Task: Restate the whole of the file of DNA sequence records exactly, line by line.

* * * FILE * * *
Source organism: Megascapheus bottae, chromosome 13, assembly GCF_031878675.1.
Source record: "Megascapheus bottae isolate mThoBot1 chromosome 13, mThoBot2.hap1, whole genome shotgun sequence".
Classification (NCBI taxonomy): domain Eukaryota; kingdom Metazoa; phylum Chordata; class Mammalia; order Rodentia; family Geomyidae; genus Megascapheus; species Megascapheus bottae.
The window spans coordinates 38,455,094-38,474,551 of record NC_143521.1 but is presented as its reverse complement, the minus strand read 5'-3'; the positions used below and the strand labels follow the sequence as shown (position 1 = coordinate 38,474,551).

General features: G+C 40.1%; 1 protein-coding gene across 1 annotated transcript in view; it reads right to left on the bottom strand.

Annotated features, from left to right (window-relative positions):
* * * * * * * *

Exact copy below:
Source organism: Megascapheus bottae, chromosome 13, assembly GCF_031878675.1.
Source record: "Megascapheus bottae isolate mThoBot1 chromosome 13, mThoBot2.hap1, whole genome shotgun sequence".
Classification (NCBI taxonomy): domain Eukaryota; kingdom Metazoa; phylum Chordata; class Mammalia; order Rodentia; family Geomyidae; genus Megascapheus; species Megascapheus bottae.
The window spans coordinates 38,455,094-38,474,551 of record NC_143521.1 but is presented as its reverse complement, the minus strand read 5'-3'; the positions used below and the strand labels follow the sequence as shown (position 1 = coordinate 38,474,551).

General features: G+C 40.1%; 1 protein-coding gene across 1 annotated transcript in view; it reads right to left on the bottom strand.

Annotated features, from left to right (window-relative positions):